American playwright, actress and teacher Nikkole Salter, who was in the country for a month, has castigated sex tape recordings, saying they undermine a spirit of communalism that should steer the film industry.
Report by Silence Charumbira
Salter said sex tapes, which are on an increase internationally, are hinged on individualism and are unhealthy for film production.
“A disease of individualism has led to people recording sex tapes, and it has become a secular spirituality at the expense of communalism; to share ideas,” Salter said.
She was speaking at the sidelines of a theatre training workshop at Zimbabwe German Society on Thursday. Salter, who was scheduled to return to the United States yesterday, had been in the country since September 9 on a mission to mentor local playwrights
Locally, we have had our fair share of home-made sex tapes. Actress and radio personality Tinopona Katsande courted controversy when her sex tape leaked recently, while a tape featuring Pokello Nare and Desmond “Stunner” Chideme went viral early this year.
Salter came into the country courtesy of a culture exchange programme spearheaded by Almasi Collaborative Arts.
Almasi is a Zimbabwean American dramatic arts collaborative organization formed by America based Zimbabwean Danai Gurira and Patience Tawengwa.
The programme also saw Tawengwa visiting the United States before Salter came to groom playwrights.
Salter took five Zimbabwean participants- Gideon Wabvuta, Tafadzwa Bob Mutumbi, Samantha Ndlovu, Thandiwe Nyamasvisva and Tsungai Hatitye as well as American Jonathan Brakash- through various techniques of story development.
Speaking about the workshop Salter said: “The investment is not an instant gratification process. There is an amount of work that is multifaceted not just a singular idea which is like propaganda.
“Some (of the participants) have never really seen success in theatre so it has been a heart romantic experience unlike slow courtship this has been really aggressive as we push to develop the work and not just ideas.”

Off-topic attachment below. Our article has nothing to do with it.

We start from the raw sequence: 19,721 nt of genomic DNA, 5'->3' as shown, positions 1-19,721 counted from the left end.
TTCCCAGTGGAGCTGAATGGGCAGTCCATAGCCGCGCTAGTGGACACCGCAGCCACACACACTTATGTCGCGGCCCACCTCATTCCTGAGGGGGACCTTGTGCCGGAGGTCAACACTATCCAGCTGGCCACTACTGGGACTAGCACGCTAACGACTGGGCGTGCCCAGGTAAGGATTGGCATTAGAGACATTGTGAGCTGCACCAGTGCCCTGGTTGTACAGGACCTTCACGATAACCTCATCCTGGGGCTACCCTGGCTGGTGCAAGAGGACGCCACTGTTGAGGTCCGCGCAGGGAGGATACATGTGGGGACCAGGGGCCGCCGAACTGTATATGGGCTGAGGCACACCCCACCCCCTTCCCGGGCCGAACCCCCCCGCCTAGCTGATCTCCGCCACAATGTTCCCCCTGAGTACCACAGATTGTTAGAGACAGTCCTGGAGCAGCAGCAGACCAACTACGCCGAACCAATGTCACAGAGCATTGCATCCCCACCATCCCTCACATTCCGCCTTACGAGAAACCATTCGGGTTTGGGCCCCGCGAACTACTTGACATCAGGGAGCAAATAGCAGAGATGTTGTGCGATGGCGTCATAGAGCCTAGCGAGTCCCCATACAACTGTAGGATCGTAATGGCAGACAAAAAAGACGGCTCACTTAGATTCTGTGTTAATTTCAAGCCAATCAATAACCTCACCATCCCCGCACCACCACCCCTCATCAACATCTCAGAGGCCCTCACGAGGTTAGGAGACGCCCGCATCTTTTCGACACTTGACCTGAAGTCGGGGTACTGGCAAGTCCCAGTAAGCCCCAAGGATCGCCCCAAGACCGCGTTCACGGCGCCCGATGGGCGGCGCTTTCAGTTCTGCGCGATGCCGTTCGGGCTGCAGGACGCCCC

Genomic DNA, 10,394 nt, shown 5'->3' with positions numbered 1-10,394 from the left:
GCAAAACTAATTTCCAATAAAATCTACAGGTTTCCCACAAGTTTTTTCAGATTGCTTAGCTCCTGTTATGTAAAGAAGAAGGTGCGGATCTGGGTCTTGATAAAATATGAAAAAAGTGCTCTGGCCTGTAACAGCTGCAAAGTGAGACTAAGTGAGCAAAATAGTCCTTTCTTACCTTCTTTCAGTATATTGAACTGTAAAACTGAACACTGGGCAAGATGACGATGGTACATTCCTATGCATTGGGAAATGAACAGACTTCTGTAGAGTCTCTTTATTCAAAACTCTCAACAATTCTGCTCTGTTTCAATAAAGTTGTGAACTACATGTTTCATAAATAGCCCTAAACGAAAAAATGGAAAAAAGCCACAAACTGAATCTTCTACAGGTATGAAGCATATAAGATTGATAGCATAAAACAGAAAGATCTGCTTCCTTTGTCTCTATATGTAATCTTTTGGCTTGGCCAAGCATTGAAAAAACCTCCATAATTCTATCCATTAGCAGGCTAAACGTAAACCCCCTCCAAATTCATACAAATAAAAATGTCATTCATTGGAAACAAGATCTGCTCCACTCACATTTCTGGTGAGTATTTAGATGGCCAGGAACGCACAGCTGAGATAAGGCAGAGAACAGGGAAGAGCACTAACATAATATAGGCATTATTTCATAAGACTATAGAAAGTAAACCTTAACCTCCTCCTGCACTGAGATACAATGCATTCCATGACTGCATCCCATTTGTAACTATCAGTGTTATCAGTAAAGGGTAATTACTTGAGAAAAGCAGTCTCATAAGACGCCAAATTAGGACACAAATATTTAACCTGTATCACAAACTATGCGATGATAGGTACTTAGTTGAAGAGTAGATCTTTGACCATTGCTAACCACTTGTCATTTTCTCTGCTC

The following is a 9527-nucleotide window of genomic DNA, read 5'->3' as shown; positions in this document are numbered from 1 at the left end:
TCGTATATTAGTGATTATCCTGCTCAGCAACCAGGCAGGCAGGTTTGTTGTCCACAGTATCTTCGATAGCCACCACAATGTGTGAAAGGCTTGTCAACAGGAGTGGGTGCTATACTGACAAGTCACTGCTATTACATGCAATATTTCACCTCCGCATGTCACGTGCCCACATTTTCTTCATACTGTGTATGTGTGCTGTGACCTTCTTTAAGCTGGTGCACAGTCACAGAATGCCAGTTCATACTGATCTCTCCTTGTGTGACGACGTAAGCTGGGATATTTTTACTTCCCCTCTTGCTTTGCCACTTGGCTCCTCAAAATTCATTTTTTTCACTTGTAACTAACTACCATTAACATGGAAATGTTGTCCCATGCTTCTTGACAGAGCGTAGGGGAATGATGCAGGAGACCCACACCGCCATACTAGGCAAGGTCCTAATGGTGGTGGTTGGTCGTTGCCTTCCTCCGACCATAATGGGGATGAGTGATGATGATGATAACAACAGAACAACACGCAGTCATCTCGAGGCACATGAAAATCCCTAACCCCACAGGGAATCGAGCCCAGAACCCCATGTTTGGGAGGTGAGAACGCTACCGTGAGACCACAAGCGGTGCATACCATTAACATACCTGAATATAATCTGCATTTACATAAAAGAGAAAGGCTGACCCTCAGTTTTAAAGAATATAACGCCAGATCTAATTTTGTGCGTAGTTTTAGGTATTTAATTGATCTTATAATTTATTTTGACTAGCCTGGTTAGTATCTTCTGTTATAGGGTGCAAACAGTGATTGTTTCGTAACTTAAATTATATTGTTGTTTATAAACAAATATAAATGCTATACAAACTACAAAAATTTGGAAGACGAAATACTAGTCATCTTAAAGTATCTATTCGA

About her experience in Zimbabwe Salter said: “The biggest lesson I’ve learned is how much white supremacy and western values dominate my perspectives on the world and Africa -how American I am – and how important travel and first-hand experience helps to dispel the stereotypes.
“It brings me shame to know I harbour such thoughts on a subconscious level and such gratitude for the opportunity to work with Almasi.”
An experienced playwright, Salter received an OBIE Award (2006), and the NY Outer Critics Circle’s John Gassner Award for Best New American Play (2006), the Seldes-Kanin fellowship from the Theatre Hall of Fame, and the Global Tolerance Award from the Friends of the United Nations to name a few.
As an actress, Miss Salter can be seen in Gavin O’Connors feature film “Pride & Glory” starring Colin Farrell and Jon Voight, and heard as the voice of Laticia in Rockstar Games’ video game release, Midnight Club.
In 2011, Salter received an IRNE award nomination for Best Actress for her performance in Stick Fly co-produced by Arena Stage and the Huntington Theatre in Boston.
As a dramatist, her work, Carnaval, was selected to be a part of The New Black Fest 2011-2012 season and received its world premiere production as a part of Luna Stage’s 20th Anniversary Season to great acclaim.